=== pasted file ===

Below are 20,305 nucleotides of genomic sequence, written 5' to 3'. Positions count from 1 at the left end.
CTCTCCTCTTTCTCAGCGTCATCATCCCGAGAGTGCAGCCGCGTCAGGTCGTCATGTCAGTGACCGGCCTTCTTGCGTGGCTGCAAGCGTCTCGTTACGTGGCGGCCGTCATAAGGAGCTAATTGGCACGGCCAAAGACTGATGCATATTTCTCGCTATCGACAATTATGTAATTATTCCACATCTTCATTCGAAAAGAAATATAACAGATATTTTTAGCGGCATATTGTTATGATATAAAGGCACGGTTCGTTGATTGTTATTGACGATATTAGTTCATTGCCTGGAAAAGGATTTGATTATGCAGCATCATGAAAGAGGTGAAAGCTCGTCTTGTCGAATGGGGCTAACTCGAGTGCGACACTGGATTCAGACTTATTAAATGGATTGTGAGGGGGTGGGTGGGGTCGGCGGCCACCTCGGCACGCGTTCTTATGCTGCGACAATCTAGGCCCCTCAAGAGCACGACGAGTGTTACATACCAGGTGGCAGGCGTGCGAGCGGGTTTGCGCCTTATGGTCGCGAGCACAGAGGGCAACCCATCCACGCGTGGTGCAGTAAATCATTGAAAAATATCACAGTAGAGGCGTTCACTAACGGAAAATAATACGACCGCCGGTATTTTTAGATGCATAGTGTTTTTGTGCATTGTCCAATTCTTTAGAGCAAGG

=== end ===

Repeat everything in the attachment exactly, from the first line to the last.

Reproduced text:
Below are 20,305 nucleotides of genomic sequence, written 5' to 3'. Positions count from 1 at the left end.
CTCTCCTCTTTCTCAGCGTCATCATCCCGAGAGTGCAGCCGCGTCAGGTCGTCATGTCAGTGACCGGCCTTCTTGCGTGGCTGCAAGCGTCTCGTTACGTGGCGGCCGTCATAAGGAGCTAATTGGCACGGCCAAAGACTGATGCATATTTCTCGCTATCGACAATTATGTAATTATTCCACATCTTCATTCGAAAAGAAATATAACAGATATTTTTAGCGGCATATTGTTATGATATAAAGGCACGGTTCGTTGATTGTTATTGACGATATTAGTTCATTGCCTGGAAAAGGATTTGATTATGCAGCATCATGAAAGAGGTGAAAGCTCGTCTTGTCGAATGGGGCTAACTCGAGTGCGACACTGGATTCAGACTTATTAAATGGATTGTGAGGGGGTGGGTGGGGTCGGCGGCCACCTCGGCACGCGTTCTTATGCTGCGACAATCTAGGCCCCTCAAGAGCACGACGAGTGTTACATACCAGGTGGCAGGCGTGCGAGCGGGTTTGCGCCTTATGGTCGCGAGCACAGAGGGCAACCCATCCACGCGTGGTGCAGTAAATCATTGAAAAATATCACAGTAGAGGCGTTCACTAACGGAAAATAATACGACCGCCGGTATTTTTAGATGCATAGTGTTTTTGTGCATTGTCCAATTCTTTAGAGCAAGG